As of last year, one in five Canadians were said to be living with chronic pain. Chronic pain is characterized as pain that lasts for 3 months or longer, and when the patient does not find any relief with the usual treatment regimens. In many cases, chronic pain can also often be complex in nature and with unknown triggers, making it difficult to treat. As a result, chronic pain that is left untreated can also result in other health problems, such as high blood pressure and insomnia, and can even have an impact on mental health – leading to depression and anxiety.

Among one of the most common types of chronic pain disorders that people are diagnosed with is a condition known as fibromyalgia. Fibromyalgia is a painful condition that is characterized by having pain and tenderness (usually described as generalized soreness, aching, or even burning) throughout various areas of the body – although it is often felt in the muscles and tendons. Its exact cause is unknown, though it’s not uncommon for it to show up following something like a motor vehicle accident or other traumatic injury, or the result of a viral infection.

Patients with fibromyalgia will usually have a certain degree of pain on an almost daily occurrence, although there are also times where it may be more intense than other days. There may also be certain things that trigger a fibromyalgia flare, such as stress, or even changes in the weather. Because fibromyalgia can be debilitating, it can also have an effect on one’s ability to carry out their day to day activities, such as going to work, school, or their ability to socialize with friends and family, can result in memory problems (sometimes referred to as “brain fog.”) Fibromyalgia also often coincides with depression and anxiety by as much as 30% of cases, and those individuals may also have an increased sensitivity to pain.

In order to diagnose fibromyalgia, physicians will try to rule out any other potential causes of the patient’s pain by sending them for complete blood workups, or certain medical imaging tests. In some cases, this process can take several months or years. In cases where testing returns as being normal, then a diagnosis of fibromyalgia will be considered. Once the diagnosis has been rendered, then the treatment plan can begin. As fibromyalgia and other types of chronic pain aren’t often relieved with over-the-counter medications such as acetaminophen or ibuprofen, other lines of treatment, such as anti-epileptics or anti-depressants are often prescribed. These medications are known to help reduce pain, but also have other benefits such as relieving anxiety and improving sleep. That being said, it may take several weeks before the medication itself kicks in and one notices any improvement.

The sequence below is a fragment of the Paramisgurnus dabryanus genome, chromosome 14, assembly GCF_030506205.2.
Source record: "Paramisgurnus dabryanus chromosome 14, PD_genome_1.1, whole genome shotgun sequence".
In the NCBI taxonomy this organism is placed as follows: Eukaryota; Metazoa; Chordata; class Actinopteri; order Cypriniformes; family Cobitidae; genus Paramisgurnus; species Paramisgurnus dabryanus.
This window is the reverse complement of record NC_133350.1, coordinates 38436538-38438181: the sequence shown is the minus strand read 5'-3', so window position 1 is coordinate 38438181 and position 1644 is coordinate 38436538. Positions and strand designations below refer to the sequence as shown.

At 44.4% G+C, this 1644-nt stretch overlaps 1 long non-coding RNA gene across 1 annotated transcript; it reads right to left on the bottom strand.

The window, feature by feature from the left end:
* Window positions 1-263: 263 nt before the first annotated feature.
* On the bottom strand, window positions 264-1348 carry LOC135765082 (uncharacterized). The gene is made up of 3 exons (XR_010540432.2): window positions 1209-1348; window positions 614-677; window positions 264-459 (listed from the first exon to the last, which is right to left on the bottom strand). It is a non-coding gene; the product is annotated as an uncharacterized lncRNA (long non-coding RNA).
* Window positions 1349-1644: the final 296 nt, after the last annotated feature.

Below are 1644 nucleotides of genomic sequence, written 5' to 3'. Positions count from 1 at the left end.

Headaches and migraines are another type of complex chronic pain, though also very common and frequently diagnosed in people of all ages – children and adults. When one has a complex migraine, it often comes with attacks of prolonged aura (i.e. disturbances such as flashes of light, or blind spots), which can last for many hours or even last several days at a time, in addition to persisting/prolonged pain. Like fibromyalgia, the same types of medications are often used to treat chronic migraines. However, it’s also important to rule out any potential problems that could be contributing to the patient’s headaches and migraines, such as hormonal changes, vision problems, – or even brain tumours.

If you are suffering from chronic pain, it’s recommended that you keep a chronic pain journal so that you can document your level of pain, any known triggers, anything you find beneficial, as well as to help keep track of your medications. This will also help your team of doctors in finding the right treatment plan, or adjusting your treatment plan when necessary.